Charles Bullock, III

Richard B. Russell Professor of Political Science

University of Georgia

Department of Political Science

Charles S. Bullock, III, holds the Richard B. Russell Chair in Political Science and is Josiah Meigs Distinguished Teaching Professor at the University of Georgia. He has been at the University of Georgia since 1968 with the exception of one year when he served as legislative assistant to Congressman Bill Stuckey and two years when he was Professor of Political Science at the University of Houston. In 2005 and 2009, he was a senior fellow at Oxford University’s Rothermere American Institute.

Bullock is author, co-author, or co-editor of 25 books and more than 150 articles. He has published in major political science, public administration, and education journals. His most recent books are The New Politics of the Old South (publisher, date), 4th edition, co-edited with Mark Rozell; and Triumph of Voting in the South (publisher, date), co-authored with Keith Gaddie; and Georgia Politics in a State of Change (publisher, date) also written with Keith Gaddie. Runoff Elections in the United States (publisher, 1992), a comprehensive analysis of runoff elections that Bullock co-authored with Loch Johnson, won the V. O. Key Award for the best book on Southern politics.

 

Jane Dailey

Associate Professor of History

University of Chicago

Department of History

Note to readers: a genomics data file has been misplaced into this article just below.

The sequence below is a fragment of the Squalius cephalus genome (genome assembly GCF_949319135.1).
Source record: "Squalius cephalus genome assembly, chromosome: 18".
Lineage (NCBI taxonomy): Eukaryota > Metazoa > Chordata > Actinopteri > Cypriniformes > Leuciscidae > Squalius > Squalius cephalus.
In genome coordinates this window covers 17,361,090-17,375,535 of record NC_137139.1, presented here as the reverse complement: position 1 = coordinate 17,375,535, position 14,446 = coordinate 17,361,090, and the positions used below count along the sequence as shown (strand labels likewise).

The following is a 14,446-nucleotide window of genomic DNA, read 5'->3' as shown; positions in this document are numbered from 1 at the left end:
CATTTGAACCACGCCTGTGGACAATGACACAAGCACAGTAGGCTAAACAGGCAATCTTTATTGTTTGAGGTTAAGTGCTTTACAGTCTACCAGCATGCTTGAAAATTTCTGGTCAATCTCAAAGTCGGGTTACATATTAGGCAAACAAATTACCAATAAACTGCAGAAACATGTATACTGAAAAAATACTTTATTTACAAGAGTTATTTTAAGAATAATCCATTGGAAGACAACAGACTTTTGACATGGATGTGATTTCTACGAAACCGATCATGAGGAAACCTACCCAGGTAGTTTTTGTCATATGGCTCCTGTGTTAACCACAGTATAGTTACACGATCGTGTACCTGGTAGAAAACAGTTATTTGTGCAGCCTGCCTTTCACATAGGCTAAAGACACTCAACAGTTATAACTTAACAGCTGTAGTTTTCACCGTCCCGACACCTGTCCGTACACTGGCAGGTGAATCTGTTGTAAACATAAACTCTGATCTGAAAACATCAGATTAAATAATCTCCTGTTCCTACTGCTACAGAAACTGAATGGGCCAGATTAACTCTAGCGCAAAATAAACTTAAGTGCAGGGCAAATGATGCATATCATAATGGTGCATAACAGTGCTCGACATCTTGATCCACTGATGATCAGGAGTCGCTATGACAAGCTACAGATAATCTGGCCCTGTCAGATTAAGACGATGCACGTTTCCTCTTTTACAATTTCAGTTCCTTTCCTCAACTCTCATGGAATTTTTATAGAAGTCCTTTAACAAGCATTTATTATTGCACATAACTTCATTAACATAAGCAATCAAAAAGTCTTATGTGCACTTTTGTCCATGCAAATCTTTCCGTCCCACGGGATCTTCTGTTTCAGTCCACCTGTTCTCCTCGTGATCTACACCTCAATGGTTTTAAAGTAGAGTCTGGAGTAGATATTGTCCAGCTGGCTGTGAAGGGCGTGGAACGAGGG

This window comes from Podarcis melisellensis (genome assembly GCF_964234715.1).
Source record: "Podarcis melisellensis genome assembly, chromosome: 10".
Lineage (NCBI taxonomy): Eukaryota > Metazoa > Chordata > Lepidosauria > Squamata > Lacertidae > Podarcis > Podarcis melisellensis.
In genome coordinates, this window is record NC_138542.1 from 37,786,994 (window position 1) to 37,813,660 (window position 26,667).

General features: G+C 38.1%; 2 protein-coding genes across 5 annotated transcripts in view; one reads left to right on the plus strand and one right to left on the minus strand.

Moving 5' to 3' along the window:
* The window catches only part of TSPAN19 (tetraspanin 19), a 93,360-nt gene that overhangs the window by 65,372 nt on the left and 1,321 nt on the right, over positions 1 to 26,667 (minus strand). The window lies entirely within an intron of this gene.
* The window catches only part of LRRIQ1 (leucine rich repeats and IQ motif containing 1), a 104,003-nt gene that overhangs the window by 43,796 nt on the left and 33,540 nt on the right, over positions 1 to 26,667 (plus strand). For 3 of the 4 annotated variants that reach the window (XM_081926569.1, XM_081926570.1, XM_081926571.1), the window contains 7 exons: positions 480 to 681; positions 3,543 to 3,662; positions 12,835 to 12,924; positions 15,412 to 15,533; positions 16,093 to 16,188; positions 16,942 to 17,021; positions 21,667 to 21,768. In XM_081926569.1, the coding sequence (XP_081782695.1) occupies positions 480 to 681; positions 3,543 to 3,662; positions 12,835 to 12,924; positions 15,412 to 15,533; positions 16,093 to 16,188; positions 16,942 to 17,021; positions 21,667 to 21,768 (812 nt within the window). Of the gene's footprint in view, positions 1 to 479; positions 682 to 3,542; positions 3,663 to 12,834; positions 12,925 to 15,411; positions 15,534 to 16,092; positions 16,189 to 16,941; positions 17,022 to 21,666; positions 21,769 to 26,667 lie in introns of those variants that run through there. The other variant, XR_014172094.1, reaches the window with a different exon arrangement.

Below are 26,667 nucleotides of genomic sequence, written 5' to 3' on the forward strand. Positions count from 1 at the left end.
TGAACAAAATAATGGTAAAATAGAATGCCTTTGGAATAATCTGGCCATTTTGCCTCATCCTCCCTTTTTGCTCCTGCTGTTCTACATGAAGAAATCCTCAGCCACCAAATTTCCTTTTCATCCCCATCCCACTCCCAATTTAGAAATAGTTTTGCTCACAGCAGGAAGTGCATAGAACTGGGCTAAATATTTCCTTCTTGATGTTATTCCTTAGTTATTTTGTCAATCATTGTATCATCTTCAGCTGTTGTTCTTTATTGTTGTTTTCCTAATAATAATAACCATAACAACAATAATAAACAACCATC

Jane Dailey is Associate Professor of History at the University of Chicago. Her first book, Before Jim Crow: The Politics of Race in Postemancipation Virginia (University of North Carolina Press, 2000), analyzed the conditions that facilitated and, ultimately, undid interracial democracy in the post-Civil War South. An edited collection, Jumpin’ Jim Crow: Southern Politics from Civil War to Civil Rights (Princeton University Press, 2000, with Glenda E. Gilmore and Bryant Simon), continued the theme of African-American resistance to white domination from Reconstruction through the 1950s. A third book, The Age of Jim Crow: A Norton Documentary History (Norton, 2008), examines the creation and dissolution of legal segregation in America through primary sources. The recipient of fellowships from the American Council of Learned Societies, the American Academy in Berlin, and the John Simon Guggenheim Memorial Foundation, Dailey is currently finishing a book on race, sex, and the Civil Rights Movement from emancipation to the present that will be published by Harcourt. She is also writing the second volume of The American Republic a two-volume textbook on United States history for Bedford Books.